Don Dixon has given us many audio joys over the years, producing his wife Marti Jones' fine output as well as many others, including REM , Marshall Crenshaw, Tommy Keene, Guadalcanal Diary, and Smithereens. He has produced over 100 recordings by many diverse artists. And he's made a series of records himself.
2008 finds two very different releases from Dixon. The first is Don Dixon and Marti Jones' download-only Lucky Stars. Five instrumentals interspersed with six vocal numbers (five by Marti), all very sweet, acoustic guitar-led folk, it is a fine thing in its way. Subtitled Lullabies For Old Souls, it delivers on that promise. The songs are good, if a bit twee, and the instrumentals allow Dixon to play around with ideas that are, within the context of the record, quite enjoyable. The other 2008 release is The Nu-Look by Don Dixon and the Jump Rabbits (Jaime Hoover and Jim Brock, Dixon's long-time studio and touring band). Most of the songs are well-chosen covers, and the power trio setting makes for some serious rocking. Three Hundred Pounds Of Joy is a great blues with smokin' hot guitar. The Night That Otis Died is a loving tribute to the great Otis Redding. There's a sexy/pretty pop song in Take A Walk With Me. Sputnik and Skinny both just ooze Jaime Hoover's best work with the Spongetones, and are classic power-pop. Amplifier and Six Pack bring more great syncopated, riff-heavy rock and roll. For the last look at Dixon the rocker, this record is perfect. There's a few soft spots, so not literally perfect, but a blast of a rocking record.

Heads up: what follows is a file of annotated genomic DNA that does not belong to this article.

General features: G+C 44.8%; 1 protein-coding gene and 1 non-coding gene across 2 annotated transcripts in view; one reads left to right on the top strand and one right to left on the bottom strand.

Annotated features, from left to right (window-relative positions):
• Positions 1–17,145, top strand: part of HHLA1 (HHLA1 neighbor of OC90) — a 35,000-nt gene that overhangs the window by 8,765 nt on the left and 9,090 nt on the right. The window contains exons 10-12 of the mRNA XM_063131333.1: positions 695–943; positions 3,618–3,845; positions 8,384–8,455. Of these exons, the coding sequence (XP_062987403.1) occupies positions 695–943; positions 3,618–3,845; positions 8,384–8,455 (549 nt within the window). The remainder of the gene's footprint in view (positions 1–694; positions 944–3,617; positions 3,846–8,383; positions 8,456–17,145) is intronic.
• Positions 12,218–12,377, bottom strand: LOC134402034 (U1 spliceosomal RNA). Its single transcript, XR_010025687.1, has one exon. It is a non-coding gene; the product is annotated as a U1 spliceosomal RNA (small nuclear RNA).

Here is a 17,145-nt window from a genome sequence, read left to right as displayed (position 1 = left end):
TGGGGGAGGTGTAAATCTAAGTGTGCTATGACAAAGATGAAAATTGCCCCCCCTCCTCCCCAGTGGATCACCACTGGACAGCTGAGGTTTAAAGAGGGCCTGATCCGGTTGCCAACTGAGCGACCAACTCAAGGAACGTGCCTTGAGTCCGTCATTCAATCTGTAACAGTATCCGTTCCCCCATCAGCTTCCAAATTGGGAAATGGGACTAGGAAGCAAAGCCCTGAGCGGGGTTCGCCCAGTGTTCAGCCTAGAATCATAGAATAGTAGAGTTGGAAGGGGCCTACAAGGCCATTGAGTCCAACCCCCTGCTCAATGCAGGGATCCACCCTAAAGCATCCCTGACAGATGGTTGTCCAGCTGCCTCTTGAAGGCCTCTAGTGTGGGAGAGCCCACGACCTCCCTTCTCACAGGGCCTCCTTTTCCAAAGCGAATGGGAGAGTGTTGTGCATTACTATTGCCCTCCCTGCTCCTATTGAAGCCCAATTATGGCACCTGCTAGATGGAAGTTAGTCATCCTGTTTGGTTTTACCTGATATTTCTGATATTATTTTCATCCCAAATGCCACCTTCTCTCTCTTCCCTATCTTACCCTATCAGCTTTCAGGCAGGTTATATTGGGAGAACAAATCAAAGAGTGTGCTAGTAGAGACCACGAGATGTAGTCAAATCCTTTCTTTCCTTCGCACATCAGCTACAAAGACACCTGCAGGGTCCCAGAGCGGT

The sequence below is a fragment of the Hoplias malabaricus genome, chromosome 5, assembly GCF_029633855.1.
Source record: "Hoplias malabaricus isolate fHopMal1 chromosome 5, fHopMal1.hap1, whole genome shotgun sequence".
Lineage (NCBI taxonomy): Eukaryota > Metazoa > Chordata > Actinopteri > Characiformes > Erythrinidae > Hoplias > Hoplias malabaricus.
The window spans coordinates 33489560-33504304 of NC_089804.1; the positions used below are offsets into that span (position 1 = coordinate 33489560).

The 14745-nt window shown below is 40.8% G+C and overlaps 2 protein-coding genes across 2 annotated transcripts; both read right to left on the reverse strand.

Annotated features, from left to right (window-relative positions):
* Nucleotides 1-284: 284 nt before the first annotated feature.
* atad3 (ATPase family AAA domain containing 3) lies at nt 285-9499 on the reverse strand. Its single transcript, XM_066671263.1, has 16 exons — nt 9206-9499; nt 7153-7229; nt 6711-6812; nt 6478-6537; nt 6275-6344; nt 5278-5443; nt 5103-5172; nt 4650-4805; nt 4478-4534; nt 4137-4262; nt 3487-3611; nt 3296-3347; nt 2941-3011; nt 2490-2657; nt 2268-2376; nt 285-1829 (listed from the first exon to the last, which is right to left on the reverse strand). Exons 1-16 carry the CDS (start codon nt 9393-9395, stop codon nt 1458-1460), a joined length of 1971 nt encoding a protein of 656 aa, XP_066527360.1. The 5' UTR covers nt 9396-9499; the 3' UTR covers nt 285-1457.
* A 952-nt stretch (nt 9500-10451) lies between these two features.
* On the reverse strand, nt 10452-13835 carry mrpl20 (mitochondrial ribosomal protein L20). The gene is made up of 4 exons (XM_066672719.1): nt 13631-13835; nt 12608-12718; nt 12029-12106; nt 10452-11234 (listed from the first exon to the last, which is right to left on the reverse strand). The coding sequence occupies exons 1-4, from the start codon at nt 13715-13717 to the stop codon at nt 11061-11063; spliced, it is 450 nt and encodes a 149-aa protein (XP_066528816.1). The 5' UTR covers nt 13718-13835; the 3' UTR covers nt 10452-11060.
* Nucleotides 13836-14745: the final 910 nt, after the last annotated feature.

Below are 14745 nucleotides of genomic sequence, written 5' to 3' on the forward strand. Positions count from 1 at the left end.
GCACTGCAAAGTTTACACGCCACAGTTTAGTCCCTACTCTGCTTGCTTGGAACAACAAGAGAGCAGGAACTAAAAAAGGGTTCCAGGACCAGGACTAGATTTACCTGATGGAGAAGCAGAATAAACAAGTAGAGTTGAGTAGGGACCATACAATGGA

Don Dixon Sings The Jeffords Brothers was released in 2010. It is nothing except a great pop-soul record Carolina style. Really a delight. There is plenty of new "old school" soul out there, but this one deserves to be among the first-mentioned. The Jeffords Brothers have a feel for soul music that Dixon massages into gold. From 2006-2013, Dixon produced (and played and sang on) three records by Dip Farrel and the Truetones, all with songs from the Jeffords, and similar quality to this release. Dixon sings a cameo or two, but Dip is the featured vocalist.
2010 also saw Music From Robert Creep & Other Instrumentals, a download only release, and a bit of an odd bird. More of the movie music instrumentals/occasional themes heard on Lucky Stars, but also more developed ideas. And a few that rock. It is interesting to hear, and shows that Dixon can do more and still be, well, interesting. Not to be confused with what most people might expect from Dixon. But when you get over that, it still sounds like Todd Rundgren when his ideas don't coalesce into a whole. And I still like it quite a bit.
I've had the great pleasure to see live shows with Dixon and Jones many times, including many nights with Dixon, Jones, Hoover and Brock, and their live show is always a blast. In that the two reside in Canton, Ohio, all of the tours either begin or end with a Cleveland show. If you get a chance to see them live, you'll have an unusually fine time.